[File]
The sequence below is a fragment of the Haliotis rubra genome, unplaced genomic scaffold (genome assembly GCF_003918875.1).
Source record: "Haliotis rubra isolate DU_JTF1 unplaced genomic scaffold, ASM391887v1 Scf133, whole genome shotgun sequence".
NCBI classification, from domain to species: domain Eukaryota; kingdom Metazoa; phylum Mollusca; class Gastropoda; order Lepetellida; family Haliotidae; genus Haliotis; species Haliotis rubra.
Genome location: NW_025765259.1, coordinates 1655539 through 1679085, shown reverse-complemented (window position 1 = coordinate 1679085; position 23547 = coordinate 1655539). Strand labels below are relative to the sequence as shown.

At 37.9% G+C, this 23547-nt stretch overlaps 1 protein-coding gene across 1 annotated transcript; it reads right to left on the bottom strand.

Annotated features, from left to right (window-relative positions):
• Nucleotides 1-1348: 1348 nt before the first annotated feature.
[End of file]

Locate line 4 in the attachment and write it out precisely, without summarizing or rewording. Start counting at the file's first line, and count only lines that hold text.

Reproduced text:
Genome location: NW_025765259.1, coordinates 1655539 through 1679085, shown reverse-complemented (window position 1 = coordinate 1679085; position 23547 = coordinate 1655539). Strand labels below are relative to the sequence as shown.